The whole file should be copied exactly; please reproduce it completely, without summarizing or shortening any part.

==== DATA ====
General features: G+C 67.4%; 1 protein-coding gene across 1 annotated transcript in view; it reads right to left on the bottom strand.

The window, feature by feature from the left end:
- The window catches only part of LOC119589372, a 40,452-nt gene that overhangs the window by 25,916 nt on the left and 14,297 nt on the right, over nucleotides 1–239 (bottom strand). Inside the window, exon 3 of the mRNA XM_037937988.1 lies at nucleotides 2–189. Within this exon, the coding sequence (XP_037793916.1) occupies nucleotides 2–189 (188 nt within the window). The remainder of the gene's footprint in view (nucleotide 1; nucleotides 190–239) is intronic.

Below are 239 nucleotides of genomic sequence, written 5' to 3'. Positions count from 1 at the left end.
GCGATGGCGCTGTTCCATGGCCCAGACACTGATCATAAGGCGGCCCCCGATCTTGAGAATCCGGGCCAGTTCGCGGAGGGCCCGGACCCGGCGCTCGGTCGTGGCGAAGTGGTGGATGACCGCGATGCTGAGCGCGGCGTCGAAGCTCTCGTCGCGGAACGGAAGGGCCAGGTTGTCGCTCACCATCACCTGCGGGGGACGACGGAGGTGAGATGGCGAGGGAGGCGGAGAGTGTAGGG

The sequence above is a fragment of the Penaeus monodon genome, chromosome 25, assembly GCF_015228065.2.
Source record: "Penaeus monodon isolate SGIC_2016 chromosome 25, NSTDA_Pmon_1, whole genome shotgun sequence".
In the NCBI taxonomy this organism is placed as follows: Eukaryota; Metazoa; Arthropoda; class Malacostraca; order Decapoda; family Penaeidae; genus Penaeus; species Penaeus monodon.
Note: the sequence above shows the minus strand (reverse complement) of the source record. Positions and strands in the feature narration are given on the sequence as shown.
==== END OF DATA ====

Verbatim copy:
General features: G+C 67.4%; 1 protein-coding gene across 1 annotated transcript in view; it reads right to left on the bottom strand.

The window, feature by feature from the left end:
- The window catches only part of LOC119589372, a 40,452-nt gene that overhangs the window by 25,916 nt on the left and 14,297 nt on the right, over nucleotides 1–239 (bottom strand). Inside the window, exon 3 of the mRNA XM_037937988.1 lies at nucleotides 2–189. Within this exon, the coding sequence (XP_037793916.1) occupies nucleotides 2–189 (188 nt within the window). The remainder of the gene's footprint in view (nucleotide 1; nucleotides 190–239) is intronic.

Below are 239 nucleotides of genomic sequence, written 5' to 3'. Positions count from 1 at the left end.
GCGATGGCGCTGTTCCATGGCCCAGACACTGATCATAAGGCGGCCCCCGATCTTGAGAATCCGGGCCAGTTCGCGGAGGGCCCGGACCCGGCGCTCGGTCGTGGCGAAGTGGTGGATGACCGCGATGCTGAGCGCGGCGTCGAAGCTCTCGTCGCGGAACGGAAGGGCCAGGTTGTCGCTCACCATCACCTGCGGGGGACGACGGAGGTGAGATGGCGAGGGAGGCGGAGAGTGTAGGG

The sequence above is a fragment of the Penaeus monodon genome, chromosome 25, assembly GCF_015228065.2.
Source record: "Penaeus monodon isolate SGIC_2016 chromosome 25, NSTDA_Pmon_1, whole genome shotgun sequence".
In the NCBI taxonomy this organism is placed as follows: Eukaryota; Metazoa; Arthropoda; class Malacostraca; order Decapoda; family Penaeidae; genus Penaeus; species Penaeus monodon.
Note: the sequence above shows the minus strand (reverse complement) of the source record. Positions and strands in the feature narration are given on the sequence as shown.